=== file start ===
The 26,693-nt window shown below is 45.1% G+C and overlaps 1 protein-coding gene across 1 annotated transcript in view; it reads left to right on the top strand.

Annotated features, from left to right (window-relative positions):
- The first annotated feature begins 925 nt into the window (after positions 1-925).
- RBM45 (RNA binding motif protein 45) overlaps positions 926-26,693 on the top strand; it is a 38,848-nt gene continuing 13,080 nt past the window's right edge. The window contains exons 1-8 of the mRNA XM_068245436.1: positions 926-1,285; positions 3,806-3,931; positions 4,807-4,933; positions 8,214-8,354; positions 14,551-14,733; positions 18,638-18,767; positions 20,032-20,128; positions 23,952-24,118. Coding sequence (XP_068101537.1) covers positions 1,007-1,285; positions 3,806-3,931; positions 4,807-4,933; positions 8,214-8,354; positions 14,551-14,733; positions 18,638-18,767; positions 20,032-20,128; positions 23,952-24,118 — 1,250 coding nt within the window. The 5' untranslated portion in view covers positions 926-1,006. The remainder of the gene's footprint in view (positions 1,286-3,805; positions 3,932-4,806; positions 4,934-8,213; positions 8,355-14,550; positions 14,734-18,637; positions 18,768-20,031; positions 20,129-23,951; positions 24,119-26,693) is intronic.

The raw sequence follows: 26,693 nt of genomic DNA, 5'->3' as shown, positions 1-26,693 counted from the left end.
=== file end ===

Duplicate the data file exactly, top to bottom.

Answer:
The 26,693-nt window shown below is 45.1% G+C and overlaps 1 protein-coding gene across 1 annotated transcript in view; it reads left to right on the top strand.

Annotated features, from left to right (window-relative positions):
- The first annotated feature begins 925 nt into the window (after positions 1-925).
- RBM45 (RNA binding motif protein 45) overlaps positions 926-26,693 on the top strand; it is a 38,848-nt gene continuing 13,080 nt past the window's right edge. The window contains exons 1-8 of the mRNA XM_068245436.1: positions 926-1,285; positions 3,806-3,931; positions 4,807-4,933; positions 8,214-8,354; positions 14,551-14,733; positions 18,638-18,767; positions 20,032-20,128; positions 23,952-24,118. Coding sequence (XP_068101537.1) covers positions 1,007-1,285; positions 3,806-3,931; positions 4,807-4,933; positions 8,214-8,354; positions 14,551-14,733; positions 18,638-18,767; positions 20,032-20,128; positions 23,952-24,118 — 1,250 coding nt within the window. The 5' untranslated portion in view covers positions 926-1,006. The remainder of the gene's footprint in view (positions 1,286-3,805; positions 3,932-4,806; positions 4,934-8,213; positions 8,355-14,550; positions 14,734-18,637; positions 18,768-20,031; positions 20,129-23,951; positions 24,119-26,693) is intronic.

The raw sequence follows: 26,693 nt of genomic DNA, 5'->3' as shown, positions 1-26,693 counted from the left end.